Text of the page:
Friday 21st November 2003
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The decision, he said, would see the company focus on "core organisational capabilities," particularly in the areas of wood-fibre processing and marketing.
But Springfield's statement raises an obvious question: what are non-core assets for a company with a market value of $3.2 billion that has interests in forestry, wood products, pulp and paper and manufacturing as well as packaging, information technology and venture capital?
Non-core assets are normally described as non-essential to a company's main business. Yet Carter Holt Tissue, with leading brands such as Treasures and Sorbent, has been one of the company's highest-earning businesses since it was bought from John Spencer's Caxton Pulp & Paper in 1989 for $300 million.
With annual earnings of about $100 million, the division is now estimated to be worth between $620 million and $700 million.
Critics question why the company would consider selling a solid performing asset when other parts of the business are struggling.
"They keep chopping and changing on things," corporate forestry consultant Steve Strand said.
"I would suggest that calling Tissue non-core is just an excuse for needing some quick cash."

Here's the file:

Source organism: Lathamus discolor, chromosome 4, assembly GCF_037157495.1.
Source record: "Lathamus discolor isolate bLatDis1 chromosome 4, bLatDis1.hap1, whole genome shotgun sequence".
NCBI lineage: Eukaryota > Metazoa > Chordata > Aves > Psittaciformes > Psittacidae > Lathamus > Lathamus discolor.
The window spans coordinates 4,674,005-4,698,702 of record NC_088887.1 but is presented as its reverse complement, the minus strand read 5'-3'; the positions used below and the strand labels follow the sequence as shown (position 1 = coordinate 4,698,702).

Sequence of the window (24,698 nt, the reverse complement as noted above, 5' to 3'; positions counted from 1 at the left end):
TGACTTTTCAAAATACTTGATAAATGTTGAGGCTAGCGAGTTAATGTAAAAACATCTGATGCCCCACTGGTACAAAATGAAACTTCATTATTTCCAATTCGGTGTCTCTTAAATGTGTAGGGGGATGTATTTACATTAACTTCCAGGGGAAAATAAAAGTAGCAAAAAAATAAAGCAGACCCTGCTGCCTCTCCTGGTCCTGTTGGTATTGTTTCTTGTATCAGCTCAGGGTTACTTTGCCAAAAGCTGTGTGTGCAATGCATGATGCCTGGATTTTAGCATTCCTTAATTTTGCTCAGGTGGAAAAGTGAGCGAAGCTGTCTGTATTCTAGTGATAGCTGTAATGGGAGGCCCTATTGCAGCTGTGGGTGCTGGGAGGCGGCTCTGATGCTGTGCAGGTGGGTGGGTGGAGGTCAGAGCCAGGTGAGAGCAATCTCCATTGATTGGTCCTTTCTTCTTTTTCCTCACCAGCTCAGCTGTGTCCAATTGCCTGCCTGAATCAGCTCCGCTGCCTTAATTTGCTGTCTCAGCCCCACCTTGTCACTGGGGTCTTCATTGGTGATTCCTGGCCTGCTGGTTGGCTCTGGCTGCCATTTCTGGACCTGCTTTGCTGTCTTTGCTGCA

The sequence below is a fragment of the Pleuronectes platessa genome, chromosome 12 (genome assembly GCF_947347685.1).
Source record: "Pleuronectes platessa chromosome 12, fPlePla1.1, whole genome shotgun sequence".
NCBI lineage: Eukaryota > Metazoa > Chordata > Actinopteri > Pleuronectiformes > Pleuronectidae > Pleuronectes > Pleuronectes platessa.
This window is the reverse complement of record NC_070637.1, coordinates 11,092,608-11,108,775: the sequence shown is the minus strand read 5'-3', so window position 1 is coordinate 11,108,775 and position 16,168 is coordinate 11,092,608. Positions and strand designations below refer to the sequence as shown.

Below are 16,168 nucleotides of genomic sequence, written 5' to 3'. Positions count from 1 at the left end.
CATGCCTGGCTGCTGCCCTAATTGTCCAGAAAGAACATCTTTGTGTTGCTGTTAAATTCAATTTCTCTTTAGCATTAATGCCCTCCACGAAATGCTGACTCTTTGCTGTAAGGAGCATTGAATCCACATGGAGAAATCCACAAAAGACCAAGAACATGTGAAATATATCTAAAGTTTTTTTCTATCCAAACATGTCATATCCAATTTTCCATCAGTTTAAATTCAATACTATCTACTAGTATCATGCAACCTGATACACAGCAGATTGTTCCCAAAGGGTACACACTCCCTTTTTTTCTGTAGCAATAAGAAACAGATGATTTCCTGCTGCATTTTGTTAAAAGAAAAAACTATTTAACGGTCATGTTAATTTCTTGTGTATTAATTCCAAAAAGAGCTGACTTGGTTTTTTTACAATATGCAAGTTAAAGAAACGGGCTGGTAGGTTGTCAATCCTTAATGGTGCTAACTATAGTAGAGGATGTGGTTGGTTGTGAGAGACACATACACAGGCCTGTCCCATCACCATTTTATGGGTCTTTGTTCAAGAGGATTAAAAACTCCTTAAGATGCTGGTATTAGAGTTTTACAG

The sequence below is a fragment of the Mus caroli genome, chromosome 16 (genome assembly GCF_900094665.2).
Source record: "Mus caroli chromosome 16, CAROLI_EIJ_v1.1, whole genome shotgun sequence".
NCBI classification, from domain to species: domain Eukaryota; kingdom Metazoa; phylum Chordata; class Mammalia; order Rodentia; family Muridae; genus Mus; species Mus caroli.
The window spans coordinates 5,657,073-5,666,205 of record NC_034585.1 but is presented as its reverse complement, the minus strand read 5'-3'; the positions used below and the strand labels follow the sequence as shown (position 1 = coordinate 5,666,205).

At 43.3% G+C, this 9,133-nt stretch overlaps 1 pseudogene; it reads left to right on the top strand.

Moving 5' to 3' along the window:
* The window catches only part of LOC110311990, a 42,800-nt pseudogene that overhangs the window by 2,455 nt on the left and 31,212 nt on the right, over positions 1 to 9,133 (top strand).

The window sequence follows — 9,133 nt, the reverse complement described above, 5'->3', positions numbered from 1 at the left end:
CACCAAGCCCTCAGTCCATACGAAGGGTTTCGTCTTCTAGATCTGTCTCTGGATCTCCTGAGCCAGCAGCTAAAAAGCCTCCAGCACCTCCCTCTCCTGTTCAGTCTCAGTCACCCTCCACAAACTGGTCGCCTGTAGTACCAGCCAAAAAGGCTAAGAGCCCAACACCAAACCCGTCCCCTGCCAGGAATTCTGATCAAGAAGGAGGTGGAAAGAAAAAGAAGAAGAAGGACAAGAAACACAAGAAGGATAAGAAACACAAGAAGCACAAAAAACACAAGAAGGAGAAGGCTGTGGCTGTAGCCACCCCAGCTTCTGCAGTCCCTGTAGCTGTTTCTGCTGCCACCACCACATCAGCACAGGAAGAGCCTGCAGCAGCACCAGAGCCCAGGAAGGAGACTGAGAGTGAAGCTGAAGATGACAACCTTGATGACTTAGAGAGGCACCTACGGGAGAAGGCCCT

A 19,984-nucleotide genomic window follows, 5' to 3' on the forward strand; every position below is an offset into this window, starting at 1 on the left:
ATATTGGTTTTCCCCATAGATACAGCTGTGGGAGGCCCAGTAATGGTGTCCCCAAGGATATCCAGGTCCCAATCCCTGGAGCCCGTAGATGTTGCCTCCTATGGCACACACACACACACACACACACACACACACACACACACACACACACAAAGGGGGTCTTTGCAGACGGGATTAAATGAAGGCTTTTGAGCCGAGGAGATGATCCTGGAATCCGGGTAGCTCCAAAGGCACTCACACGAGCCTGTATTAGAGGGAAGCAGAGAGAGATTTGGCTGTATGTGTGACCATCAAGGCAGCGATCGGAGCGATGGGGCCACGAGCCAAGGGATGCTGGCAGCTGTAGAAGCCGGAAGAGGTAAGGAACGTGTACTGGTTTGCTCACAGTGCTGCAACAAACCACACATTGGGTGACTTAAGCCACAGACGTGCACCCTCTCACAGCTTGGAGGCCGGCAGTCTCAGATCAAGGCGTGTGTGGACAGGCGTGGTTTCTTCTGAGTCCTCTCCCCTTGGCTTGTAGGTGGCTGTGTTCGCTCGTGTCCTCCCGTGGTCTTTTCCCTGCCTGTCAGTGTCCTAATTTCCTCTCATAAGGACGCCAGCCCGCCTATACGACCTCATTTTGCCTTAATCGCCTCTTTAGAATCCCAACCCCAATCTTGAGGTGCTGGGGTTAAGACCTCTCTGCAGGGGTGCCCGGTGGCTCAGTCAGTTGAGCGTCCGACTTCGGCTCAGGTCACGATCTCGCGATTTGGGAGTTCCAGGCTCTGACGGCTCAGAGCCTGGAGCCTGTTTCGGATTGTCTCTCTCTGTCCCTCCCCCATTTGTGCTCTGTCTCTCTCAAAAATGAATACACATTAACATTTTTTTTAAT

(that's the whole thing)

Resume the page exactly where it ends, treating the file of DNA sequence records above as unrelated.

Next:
Carter Holt Harvey chief financial officer Jonathan Mason said yesterday the proposal was not black and white and the company was only exploring its options.
"This has been a great performing asset and we've added a lot of value to it. But if you look at the customers of tissue, the technology of making tissue, it's fundamentally different from other fibre assets it's a fast moving consumer good, that requires a lot of retail advertising."
Strand disagreed: "Tissue is hardly a fast moving good. Maybe in terms of other types of pulp and paper, but I still wouldn't consider it to be a fast moving business.
"How many different types of tissue do they make? They make facial tissues and sanitary products and I think that's about it."
A forestry consultant specialising in economic and accounting issues, Steve Croskery, said there was no industry standard for classifying company assets as core or non-core.
Generally the steps down the processing chain and the marketing chain varied between companies and their philosophies, he said.
However, most companies working in cyclical economic environments tended to use vertical integration to control distribution of their products. That allowed a company to control its margins more effectively and therefore maximise output under difficult conditions.
Fletcher Building chief executive Ralph Waters told last week's annual meeting that vertical integration, including control of most of the distribution of the company's products, was one reason Building's returns on investment were so high.
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